3.2 Study characteristics
The 6 independently conducted observational studies included in the meta-analysis were published between 2007 and 2018 including a total of 388,252 individuals. The female rate was remarkably higher (59%–63.2% female) and very high in the study from Fernando et al (84%). Three studies were based in Asia, two in Europe, and one in South America. The 2 studies from Denmark and the 3 studies from Taiwan were conducted with data from national wide databases. The definition of OA is described in Table 1. Four studies defined OA with clinical ICD codes, including hand-, knee-, hip-, shoulder, and ankle/foot OA.[11,19–21] Two studies did not specify OA.[18,22] One study defined the investigation in dementia by CIM and defined it by MMSE <23. One study defined dementia as AD using registered database. Four studies used ICD codes including AD, vascular dementia, or other subforms.[11,19–21] Three studies adjusted for age and gender[11,20] or used age and gender matched control groups. The median STROBE quality score was 81.7% (range 68%-91%). Five publications had a STROBE quality score ≥75%. The details of the study characteristics are shown in Table 1.
3.3 Osteoarthritis and the risk of dementia
Overall, OA was associated with a significantly increased risk for dementia (OR = 1.20; 95% CI, 1.03–1.39, I 2 = 95.6%, p < .05) (Fig. 2). The overall estimate of OR increased after analysis using fixed effects model (OR 1.24; 95% CI, 1.21–1.26, p < .0001). The heterogeneity across the studies was very high (I 2 = 95.6%, P < .0001). After exclusion of the study with a STROBE Quality score <75% the risk for dementia was slightly increased (OR 1.33; 95% CI, 1.17–1.5, I 2 = 93.5%, P < .0001). After pooling the studies that reported adjustment for age and gender, the risk for dementia increased even more (OR 1.36; 95% CI, 1.22–1.51, I 2 = 75.6%, P < 0.0001). For further sensitivity analysis, we analyzed the pooled estimates after removing different combinations of the studies which extracted their data from the same databases. Two patterns were seen. Pattern one (Korner 2009, Fernando 2014, including one Taiwanese study) showed a persistent increased risk of dementia (OR 1.22–1.37; 95% CI, (1.12–1.13)–(1.33–1.67), P < .001). Pattern two (Kessing 2007, Fernando 2014, including one Taiwanese study) showed a slightly increased risk of dementia without sufficient significant levels (OR 1.11–1.19; 95% CI, (0.67–0.69)–(1.8–1.88), P = .55–.66).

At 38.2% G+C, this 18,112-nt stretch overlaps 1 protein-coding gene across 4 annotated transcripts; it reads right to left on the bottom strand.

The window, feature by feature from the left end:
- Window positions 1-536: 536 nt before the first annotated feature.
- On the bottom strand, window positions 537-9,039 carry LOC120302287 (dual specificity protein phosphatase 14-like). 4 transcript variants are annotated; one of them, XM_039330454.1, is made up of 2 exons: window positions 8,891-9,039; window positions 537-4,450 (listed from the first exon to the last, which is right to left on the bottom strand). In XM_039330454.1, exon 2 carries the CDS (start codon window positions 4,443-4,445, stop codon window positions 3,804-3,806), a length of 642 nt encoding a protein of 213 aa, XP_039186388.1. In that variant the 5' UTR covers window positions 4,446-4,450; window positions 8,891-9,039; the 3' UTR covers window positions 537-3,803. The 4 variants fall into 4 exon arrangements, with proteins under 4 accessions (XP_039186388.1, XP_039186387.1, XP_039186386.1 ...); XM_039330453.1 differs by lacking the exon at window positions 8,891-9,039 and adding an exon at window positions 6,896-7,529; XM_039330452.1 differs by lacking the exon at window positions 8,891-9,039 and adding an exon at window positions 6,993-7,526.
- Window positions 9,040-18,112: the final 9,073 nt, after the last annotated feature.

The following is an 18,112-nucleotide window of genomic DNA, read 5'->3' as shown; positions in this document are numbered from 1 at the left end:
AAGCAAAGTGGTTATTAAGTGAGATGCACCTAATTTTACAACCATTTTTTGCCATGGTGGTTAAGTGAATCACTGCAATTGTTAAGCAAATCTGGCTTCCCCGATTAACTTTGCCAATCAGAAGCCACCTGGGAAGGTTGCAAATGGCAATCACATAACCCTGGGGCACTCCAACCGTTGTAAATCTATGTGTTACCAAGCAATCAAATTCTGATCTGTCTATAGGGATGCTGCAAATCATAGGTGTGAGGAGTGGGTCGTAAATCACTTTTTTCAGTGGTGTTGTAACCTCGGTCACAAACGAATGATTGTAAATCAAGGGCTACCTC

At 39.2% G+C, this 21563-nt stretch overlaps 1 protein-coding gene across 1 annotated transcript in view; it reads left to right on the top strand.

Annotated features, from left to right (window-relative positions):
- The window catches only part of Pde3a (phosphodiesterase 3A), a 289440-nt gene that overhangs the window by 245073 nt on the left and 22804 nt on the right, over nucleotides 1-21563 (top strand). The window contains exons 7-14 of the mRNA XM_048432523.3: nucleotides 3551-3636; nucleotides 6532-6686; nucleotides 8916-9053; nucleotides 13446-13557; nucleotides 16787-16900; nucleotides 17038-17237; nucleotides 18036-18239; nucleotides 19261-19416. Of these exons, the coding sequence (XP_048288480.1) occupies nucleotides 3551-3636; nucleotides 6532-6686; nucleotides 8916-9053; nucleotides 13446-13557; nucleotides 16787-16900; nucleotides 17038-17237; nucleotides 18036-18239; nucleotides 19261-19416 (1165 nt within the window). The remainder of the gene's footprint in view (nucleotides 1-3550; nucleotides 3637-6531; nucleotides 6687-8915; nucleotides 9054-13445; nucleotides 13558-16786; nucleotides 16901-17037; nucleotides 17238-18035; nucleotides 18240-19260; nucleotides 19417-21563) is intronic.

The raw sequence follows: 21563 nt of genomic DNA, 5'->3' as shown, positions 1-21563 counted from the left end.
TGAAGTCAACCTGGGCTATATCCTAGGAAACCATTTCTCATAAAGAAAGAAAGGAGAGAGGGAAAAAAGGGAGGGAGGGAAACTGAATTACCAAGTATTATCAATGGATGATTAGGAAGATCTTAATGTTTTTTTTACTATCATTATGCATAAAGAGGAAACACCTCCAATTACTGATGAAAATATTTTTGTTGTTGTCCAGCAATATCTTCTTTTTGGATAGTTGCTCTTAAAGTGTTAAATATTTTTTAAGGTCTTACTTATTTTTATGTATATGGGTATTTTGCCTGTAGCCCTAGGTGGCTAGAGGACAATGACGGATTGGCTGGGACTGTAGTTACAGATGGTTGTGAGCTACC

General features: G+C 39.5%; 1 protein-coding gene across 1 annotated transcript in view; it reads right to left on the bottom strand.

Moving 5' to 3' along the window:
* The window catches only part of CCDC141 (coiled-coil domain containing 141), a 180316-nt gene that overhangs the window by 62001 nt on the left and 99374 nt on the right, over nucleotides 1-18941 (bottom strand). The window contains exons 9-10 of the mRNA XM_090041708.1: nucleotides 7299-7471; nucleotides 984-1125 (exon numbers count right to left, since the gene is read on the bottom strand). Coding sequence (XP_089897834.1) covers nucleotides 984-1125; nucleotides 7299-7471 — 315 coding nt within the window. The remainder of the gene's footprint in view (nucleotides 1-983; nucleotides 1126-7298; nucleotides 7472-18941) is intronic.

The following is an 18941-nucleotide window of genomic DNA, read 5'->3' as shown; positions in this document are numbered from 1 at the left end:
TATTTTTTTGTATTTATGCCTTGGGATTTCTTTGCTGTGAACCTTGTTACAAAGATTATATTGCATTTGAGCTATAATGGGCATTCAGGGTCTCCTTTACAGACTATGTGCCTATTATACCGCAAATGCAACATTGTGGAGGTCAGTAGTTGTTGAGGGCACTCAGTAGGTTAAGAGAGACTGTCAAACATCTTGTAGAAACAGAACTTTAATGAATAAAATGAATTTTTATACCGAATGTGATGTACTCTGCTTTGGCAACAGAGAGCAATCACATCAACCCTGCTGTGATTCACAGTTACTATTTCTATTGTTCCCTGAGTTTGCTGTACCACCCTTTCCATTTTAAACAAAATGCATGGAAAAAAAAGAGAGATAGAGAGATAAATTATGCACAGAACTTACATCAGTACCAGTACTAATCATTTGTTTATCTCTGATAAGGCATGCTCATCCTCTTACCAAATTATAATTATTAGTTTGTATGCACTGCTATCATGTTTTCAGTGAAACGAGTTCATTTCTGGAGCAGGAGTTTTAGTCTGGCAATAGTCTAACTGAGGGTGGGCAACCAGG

There was a moderate asymmetrical distribution in the funnel plot for the studies presenting the association between OA and dementia (Fig. 3).
This study investigated the potential relationships between OA and the risk of dementia by conducting a systemic review and meta-analysis. The result of our meta-analysis shows an association between OA and increased risk for dementia. The risk slightly increased after pooling for those that adjusted for age and gender, and also after pooling the studies with a STROBE quality score above-equal 75%. Our results provide mounting evidence that OA is not only a local disease but also a systemic-associated disease.